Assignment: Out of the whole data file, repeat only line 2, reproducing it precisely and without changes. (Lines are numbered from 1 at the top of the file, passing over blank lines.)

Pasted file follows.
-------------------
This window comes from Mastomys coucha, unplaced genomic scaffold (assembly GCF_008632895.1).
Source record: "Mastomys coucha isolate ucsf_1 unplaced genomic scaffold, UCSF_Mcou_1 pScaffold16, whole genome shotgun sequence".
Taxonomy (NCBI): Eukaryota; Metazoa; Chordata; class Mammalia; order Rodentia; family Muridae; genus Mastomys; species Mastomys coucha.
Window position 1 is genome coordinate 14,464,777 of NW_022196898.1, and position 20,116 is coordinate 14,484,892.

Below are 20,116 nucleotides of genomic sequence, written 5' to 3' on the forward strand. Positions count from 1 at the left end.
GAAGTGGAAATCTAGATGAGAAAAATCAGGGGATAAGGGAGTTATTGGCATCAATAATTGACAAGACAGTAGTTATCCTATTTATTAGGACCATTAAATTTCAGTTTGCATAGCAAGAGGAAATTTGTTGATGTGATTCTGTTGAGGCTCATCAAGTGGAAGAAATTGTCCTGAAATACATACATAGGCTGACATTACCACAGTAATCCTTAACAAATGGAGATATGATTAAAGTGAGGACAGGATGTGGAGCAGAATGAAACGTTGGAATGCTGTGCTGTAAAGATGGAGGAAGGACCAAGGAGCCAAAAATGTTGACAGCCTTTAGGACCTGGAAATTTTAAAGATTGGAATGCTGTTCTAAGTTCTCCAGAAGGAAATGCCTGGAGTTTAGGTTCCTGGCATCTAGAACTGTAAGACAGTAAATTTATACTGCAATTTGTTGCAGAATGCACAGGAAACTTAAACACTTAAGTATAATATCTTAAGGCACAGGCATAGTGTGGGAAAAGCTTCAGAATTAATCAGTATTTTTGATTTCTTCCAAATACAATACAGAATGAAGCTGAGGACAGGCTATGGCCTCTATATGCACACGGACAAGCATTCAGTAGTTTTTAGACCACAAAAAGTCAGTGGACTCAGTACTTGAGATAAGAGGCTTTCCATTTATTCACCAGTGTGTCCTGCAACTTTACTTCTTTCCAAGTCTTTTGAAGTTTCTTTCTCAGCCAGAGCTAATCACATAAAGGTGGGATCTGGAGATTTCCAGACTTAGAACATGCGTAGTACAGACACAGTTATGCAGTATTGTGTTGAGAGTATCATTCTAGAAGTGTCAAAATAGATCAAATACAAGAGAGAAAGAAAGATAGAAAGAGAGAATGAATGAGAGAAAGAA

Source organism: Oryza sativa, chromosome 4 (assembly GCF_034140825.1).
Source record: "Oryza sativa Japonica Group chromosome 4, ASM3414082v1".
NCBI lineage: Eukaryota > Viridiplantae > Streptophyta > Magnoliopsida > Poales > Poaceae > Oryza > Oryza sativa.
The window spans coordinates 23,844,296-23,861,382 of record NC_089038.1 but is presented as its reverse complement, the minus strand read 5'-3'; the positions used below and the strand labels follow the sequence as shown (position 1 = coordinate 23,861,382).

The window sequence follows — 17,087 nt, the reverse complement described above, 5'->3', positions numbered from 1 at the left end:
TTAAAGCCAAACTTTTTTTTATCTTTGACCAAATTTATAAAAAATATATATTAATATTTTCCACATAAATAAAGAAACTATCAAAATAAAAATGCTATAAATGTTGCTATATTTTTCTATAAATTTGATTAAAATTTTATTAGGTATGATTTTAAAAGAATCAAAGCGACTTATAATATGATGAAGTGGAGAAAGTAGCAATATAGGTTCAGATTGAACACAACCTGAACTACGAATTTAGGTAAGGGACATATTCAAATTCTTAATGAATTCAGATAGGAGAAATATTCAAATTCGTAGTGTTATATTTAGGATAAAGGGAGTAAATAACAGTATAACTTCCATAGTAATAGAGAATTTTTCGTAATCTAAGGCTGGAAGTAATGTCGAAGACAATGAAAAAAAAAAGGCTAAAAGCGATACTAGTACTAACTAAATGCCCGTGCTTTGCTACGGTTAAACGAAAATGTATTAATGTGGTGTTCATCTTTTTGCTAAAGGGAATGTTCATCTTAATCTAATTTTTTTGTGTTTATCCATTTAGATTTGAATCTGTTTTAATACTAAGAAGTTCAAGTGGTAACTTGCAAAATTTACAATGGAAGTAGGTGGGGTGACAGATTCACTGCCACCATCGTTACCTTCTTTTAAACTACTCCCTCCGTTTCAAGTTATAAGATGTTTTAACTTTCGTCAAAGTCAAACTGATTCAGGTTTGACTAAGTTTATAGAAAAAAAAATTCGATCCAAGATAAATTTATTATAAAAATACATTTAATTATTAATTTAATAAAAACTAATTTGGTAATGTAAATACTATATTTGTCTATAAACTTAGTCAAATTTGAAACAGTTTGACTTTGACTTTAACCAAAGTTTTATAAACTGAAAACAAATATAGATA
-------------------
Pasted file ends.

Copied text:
Source record: "Mastomys coucha isolate ucsf_1 unplaced genomic scaffold, UCSF_Mcou_1 pScaffold16, whole genome shotgun sequence".